“Britain was under pressure from America and from Jews across the world, yet there were also fears that, if they let into Britain people of working age, Oswald Mosley and his far-right Fascists would claim they were taking British jobs to stir up social unrest.

“Letting in only children might overcome that issue but it meant a cruel separation from their parents. The Government was also at pains to make clear that these children would only be allowed temporary residence. It was expected that they would return to their parents when the situation improved in Europe.

“Of course, during the nine months of what would much later become known as the Kindertransport, from December 1938 until war broke out in early September 1939, nobody could know that by the time it became safe to return to Europe, there would be nothing and no one for most of them to return to.”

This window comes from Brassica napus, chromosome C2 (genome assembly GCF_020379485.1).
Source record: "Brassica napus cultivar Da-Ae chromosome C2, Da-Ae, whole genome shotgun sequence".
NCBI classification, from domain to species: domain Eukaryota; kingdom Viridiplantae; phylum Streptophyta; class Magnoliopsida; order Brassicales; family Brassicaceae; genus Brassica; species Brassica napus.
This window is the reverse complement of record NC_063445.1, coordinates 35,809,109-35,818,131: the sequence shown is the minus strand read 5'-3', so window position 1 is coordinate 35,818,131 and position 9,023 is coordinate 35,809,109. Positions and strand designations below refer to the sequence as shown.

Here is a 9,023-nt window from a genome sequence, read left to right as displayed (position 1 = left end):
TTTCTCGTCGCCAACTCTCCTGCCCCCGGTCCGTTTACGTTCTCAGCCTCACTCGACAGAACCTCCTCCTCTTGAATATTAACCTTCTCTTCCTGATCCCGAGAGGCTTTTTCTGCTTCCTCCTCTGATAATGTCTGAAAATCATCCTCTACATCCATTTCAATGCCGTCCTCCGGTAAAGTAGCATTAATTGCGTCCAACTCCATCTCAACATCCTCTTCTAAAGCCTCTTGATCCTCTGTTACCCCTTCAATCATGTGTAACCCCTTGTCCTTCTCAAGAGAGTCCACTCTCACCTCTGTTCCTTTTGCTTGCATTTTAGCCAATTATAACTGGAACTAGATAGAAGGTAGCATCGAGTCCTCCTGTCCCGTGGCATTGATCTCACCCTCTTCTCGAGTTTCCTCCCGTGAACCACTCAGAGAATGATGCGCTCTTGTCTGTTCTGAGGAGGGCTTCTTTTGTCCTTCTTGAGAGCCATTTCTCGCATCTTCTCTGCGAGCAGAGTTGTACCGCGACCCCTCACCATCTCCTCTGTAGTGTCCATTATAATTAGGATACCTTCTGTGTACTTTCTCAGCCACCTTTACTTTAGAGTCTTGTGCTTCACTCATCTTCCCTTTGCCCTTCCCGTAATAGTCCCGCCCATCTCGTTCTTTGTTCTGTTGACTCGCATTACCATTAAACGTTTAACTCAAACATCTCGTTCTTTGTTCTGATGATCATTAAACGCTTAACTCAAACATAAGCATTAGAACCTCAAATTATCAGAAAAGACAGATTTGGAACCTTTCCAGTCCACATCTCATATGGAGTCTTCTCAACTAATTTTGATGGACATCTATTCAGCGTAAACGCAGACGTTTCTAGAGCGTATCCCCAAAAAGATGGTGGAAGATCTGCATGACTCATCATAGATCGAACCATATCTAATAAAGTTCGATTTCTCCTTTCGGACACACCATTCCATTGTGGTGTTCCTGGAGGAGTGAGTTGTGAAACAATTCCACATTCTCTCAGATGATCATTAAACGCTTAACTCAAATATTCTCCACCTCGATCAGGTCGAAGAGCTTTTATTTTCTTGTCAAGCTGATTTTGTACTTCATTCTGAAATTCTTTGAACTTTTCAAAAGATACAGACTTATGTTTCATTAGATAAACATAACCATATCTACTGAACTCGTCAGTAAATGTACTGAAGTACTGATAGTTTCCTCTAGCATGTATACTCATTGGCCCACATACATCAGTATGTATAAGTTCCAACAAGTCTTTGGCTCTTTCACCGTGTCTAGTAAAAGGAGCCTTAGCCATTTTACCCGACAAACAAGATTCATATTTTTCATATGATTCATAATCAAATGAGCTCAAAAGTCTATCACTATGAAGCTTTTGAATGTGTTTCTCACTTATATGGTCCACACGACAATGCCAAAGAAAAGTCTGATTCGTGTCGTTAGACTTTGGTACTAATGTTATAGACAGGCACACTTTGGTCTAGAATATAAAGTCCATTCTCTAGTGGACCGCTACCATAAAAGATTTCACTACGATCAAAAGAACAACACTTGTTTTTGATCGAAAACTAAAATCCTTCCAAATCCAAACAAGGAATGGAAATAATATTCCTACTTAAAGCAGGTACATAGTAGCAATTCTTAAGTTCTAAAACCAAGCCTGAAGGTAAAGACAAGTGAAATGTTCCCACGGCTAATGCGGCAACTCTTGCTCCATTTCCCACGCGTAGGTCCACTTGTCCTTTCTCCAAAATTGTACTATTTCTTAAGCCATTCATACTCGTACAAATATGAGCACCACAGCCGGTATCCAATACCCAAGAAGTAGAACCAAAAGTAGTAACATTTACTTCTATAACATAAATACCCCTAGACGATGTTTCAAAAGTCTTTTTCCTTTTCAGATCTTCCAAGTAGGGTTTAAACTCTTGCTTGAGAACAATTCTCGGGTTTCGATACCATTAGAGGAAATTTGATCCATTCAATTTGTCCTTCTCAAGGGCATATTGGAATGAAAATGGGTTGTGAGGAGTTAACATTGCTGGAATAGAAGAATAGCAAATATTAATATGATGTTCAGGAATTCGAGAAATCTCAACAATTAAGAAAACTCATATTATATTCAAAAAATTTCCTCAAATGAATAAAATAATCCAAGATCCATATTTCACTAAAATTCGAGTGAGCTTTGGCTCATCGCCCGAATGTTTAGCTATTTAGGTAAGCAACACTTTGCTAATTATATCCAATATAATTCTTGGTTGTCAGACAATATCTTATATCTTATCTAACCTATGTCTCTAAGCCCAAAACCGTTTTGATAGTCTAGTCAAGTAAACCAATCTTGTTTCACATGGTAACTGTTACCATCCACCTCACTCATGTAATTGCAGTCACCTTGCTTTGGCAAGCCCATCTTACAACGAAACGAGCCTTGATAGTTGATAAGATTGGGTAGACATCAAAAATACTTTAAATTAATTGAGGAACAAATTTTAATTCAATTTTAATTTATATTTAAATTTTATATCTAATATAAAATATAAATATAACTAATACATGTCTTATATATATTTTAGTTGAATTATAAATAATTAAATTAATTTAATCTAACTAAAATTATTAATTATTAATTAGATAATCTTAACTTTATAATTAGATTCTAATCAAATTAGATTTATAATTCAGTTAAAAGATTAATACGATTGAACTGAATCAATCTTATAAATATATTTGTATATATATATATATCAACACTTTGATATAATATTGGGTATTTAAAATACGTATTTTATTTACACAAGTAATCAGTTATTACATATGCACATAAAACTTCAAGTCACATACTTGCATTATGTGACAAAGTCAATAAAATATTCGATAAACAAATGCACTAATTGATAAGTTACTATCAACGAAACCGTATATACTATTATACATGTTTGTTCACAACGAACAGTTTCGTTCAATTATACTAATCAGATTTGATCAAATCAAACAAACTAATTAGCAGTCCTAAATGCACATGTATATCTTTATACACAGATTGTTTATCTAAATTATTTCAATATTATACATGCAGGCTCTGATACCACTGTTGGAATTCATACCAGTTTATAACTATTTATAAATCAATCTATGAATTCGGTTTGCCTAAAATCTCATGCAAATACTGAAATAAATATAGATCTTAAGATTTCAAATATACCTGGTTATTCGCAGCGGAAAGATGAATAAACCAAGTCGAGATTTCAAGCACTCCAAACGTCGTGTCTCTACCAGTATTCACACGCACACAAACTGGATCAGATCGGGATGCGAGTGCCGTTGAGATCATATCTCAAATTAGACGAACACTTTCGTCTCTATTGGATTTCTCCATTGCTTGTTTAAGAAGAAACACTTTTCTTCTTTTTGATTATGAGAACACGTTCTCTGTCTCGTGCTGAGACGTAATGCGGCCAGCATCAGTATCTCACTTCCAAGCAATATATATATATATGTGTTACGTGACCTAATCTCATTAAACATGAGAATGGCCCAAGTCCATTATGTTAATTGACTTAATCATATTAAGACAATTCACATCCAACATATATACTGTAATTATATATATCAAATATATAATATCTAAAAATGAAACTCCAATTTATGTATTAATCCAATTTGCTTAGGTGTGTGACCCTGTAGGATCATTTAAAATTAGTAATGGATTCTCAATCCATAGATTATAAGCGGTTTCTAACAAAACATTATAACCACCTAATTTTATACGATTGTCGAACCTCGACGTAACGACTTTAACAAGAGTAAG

No limit was set on how many children would be allowed in but by the time the outbreak of war ended the Kindertransport, 10,000 mostly Jewish children from Europe had been given refuge in Britain. At the end of the war, none of them was ever required to return. The scheme was no help to Miriam or her family when Poland relented and allowed the refugees in. The British scheme was only open to Jewish children suffering under Nazi rule.

However, her father, having escaped the round-up, was at least able to re-establish contact with his family and to engage a people-smuggler to get them back to Germany, but, as Geoffrey says: “The Gestapo taxed Jewish emigration heavily and the Kellers only had enough money to get a visa for one child.